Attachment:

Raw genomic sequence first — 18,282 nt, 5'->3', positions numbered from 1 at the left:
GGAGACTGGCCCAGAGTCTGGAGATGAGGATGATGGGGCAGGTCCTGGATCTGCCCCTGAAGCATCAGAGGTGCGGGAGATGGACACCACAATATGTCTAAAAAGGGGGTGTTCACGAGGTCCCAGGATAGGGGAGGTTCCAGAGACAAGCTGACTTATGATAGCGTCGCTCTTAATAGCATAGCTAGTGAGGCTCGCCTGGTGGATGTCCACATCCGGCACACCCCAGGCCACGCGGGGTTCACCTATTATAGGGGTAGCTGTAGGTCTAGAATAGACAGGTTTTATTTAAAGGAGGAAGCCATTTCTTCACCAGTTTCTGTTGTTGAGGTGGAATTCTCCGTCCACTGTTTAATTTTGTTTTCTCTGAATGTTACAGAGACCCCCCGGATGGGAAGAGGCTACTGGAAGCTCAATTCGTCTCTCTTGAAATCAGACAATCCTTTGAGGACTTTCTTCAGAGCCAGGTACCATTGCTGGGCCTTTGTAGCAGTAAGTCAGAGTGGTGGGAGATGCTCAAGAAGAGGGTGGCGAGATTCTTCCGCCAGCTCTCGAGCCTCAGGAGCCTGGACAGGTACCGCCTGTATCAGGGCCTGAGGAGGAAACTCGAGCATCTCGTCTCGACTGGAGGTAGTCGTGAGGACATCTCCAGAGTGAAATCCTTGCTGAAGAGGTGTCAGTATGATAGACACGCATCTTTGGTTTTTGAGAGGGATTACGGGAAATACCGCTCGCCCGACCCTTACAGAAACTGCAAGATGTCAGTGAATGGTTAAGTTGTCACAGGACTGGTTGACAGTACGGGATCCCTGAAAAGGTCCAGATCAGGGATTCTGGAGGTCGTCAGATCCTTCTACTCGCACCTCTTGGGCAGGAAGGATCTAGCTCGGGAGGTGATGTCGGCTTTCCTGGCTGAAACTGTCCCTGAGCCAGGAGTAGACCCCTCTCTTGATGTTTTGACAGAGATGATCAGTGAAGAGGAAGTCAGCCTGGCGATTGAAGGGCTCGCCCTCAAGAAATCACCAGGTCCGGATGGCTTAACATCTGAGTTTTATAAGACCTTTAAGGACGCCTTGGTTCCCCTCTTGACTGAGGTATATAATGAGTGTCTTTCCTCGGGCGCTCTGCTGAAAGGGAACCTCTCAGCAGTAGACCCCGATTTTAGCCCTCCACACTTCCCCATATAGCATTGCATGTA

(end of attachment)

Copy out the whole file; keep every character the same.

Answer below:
Raw genomic sequence first — 18,282 nt, 5'->3', positions numbered from 1 at the left:
GGAGACTGGCCCAGAGTCTGGAGATGAGGATGATGGGGCAGGTCCTGGATCTGCCCCTGAAGCATCAGAGGTGCGGGAGATGGACACCACAATATGTCTAAAAAGGGGGTGTTCACGAGGTCCCAGGATAGGGGAGGTTCCAGAGACAAGCTGACTTATGATAGCGTCGCTCTTAATAGCATAGCTAGTGAGGCTCGCCTGGTGGATGTCCACATCCGGCACACCCCAGGCCACGCGGGGTTCACCTATTATAGGGGTAGCTGTAGGTCTAGAATAGACAGGTTTTATTTAAAGGAGGAAGCCATTTCTTCACCAGTTTCTGTTGTTGAGGTGGAATTCTCCGTCCACTGTTTAATTTTGTTTTCTCTGAATGTTACAGAGACCCCCCGGATGGGAAGAGGCTACTGGAAGCTCAATTCGTCTCTCTTGAAATCAGACAATCCTTTGAGGACTTTCTTCAGAGCCAGGTACCATTGCTGGGCCTTTGTAGCAGTAAGTCAGAGTGGTGGGAGATGCTCAAGAAGAGGGTGGCGAGATTCTTCCGCCAGCTCTCGAGCCTCAGGAGCCTGGACAGGTACCGCCTGTATCAGGGCCTGAGGAGGAAACTCGAGCATCTCGTCTCGACTGGAGGTAGTCGTGAGGACATCTCCAGAGTGAAATCCTTGCTGAAGAGGTGTCAGTATGATAGACACGCATCTTTGGTTTTTGAGAGGGATTACGGGAAATACCGCTCGCCCGACCCTTACAGAAACTGCAAGATGTCAGTGAATGGTTAAGTTGTCACAGGACTGGTTGACAGTACGGGATCCCTGAAAAGGTCCAGATCAGGGATTCTGGAGGTCGTCAGATCCTTCTACTCGCACCTCTTGGGCAGGAAGGATCTAGCTCGGGAGGTGATGTCGGCTTTCCTGGCTGAAACTGTCCCTGAGCCAGGAGTAGACCCCTCTCTTGATGTTTTGACAGAGATGATCAGTGAAGAGGAAGTCAGCCTGGCGATTGAAGGGCTCGCCCTCAAGAAATCACCAGGTCCGGATGGCTTAACATCTGAGTTTTATAAGACCTTTAAGGACGCCTTGGTTCCCCTCTTGACTGAGGTATATAATGAGTGTCTTTCCTCGGGCGCTCTGCTGAAAGGGAACCTCTCAGCAGTAGACCCCGATTTTAGCCCTCCACACTTCCCCATATAGCATTGCATGTA